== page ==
NEW YORK (MainStreet) - For years I've been clinging to my landline service, until yesterday. The final straw? The $60.92 bill for Complete Choice Enhanced service including RingMaster, Call Waiting, Call Forwarding, Ring Control and a bunch of other services that I don't use, let alone understand. Not to mention the surcharges, taxes, fees - and "inside wire protection." What the hell is that?
I wasn't just paying for one line, but two. My wife and I had been telling ourselves that we needed the lines in order to have one for calls and one for faxes. She said that yesterday and I laughed. Faxes? Who sends faxes anymore?
And the only calls we were getting on the landline were from people wanting to sell us walk-in tubs, cruise vacations and time shares. Or, to notify us that our debit card from a credit union that we don't belong to had been locked. Of course, we're on the national Do Not Call List, but it seems solicitors use that as a phone book.
According to the Census Bureau, 89% of Americans had cell phones as of 2011; 71% also still had landlines. We carry our phones with us everywhere we go, so what's up with having one shackled to a kitchen counter at home?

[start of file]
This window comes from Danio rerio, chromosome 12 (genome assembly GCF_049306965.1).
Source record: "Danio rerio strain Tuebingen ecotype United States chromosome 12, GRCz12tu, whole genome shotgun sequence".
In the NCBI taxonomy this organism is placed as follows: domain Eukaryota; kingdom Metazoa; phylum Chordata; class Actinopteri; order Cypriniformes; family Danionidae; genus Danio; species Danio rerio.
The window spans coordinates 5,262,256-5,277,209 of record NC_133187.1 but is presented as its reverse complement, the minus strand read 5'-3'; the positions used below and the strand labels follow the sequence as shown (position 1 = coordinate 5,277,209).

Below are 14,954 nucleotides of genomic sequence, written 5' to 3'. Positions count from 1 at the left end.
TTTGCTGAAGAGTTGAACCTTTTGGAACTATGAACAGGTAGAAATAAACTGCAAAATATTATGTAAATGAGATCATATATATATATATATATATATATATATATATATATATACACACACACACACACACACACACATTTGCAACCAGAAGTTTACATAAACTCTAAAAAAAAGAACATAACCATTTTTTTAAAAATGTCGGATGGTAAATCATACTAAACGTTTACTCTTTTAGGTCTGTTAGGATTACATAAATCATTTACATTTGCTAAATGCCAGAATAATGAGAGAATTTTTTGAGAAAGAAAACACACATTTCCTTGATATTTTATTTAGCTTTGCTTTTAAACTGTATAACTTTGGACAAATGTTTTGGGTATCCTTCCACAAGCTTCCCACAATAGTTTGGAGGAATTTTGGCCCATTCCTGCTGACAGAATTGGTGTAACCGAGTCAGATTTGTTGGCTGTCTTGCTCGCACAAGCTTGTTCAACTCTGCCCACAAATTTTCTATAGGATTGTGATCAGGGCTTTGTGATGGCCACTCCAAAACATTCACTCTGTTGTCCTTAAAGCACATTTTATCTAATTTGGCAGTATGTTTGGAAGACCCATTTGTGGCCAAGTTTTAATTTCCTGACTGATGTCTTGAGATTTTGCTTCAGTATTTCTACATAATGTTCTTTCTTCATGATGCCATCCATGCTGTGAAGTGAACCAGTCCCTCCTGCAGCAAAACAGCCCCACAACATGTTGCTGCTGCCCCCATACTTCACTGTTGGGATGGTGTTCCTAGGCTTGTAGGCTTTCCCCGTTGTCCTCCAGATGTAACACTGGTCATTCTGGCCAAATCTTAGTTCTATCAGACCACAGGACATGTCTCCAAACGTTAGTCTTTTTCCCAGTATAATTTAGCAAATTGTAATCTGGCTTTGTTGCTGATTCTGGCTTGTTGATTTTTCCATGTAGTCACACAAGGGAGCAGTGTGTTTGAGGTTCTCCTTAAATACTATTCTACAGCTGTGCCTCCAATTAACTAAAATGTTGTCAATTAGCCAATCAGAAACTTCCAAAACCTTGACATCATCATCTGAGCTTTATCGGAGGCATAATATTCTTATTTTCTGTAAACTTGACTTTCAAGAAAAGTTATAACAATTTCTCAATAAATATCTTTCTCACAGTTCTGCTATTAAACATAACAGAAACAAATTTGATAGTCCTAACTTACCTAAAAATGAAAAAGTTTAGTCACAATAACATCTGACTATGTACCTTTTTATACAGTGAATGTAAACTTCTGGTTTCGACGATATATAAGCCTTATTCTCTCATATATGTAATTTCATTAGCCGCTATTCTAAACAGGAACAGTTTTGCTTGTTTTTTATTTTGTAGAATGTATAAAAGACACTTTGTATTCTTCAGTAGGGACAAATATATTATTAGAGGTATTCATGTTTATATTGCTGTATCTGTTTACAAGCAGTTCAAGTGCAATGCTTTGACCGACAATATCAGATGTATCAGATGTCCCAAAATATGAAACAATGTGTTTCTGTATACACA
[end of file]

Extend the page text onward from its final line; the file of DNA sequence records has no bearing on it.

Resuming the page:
Then my wife said, "Yeah, but what about 911 service?" Oh well, that. There is still this hang-up that people have -- that they need a landline associated to a fixed address in order to allow emergency 911 operators to know where they are in case they are unable to speak or something. That's a myth, right? Perhaps to a degree.
The Federal Communications Commission (FCC) says that over 70% of 911 calls are placed from wireless phones. But while the Commission says wireless phones can be an important public safety tool, they can also be a challenge for emergency response personnel.
"Since wireless phones are mobile, they are not associated with one fixed location or address," the FCC says on its website. "While the location of the cell site closest to the 911 caller may provide a general indication of the caller's location, that information is not usually specific enough for rescue personnel to deliver assistance to the caller quickly."
But my smart phone knows where I am. Open a map app and the little glowing blue dot will show your exact location, even if you don't have a clue. Google absolutely follows me around everywhere. You mean to tell me the 911 operator doesn't have the technology to figure out where I am? Seems so.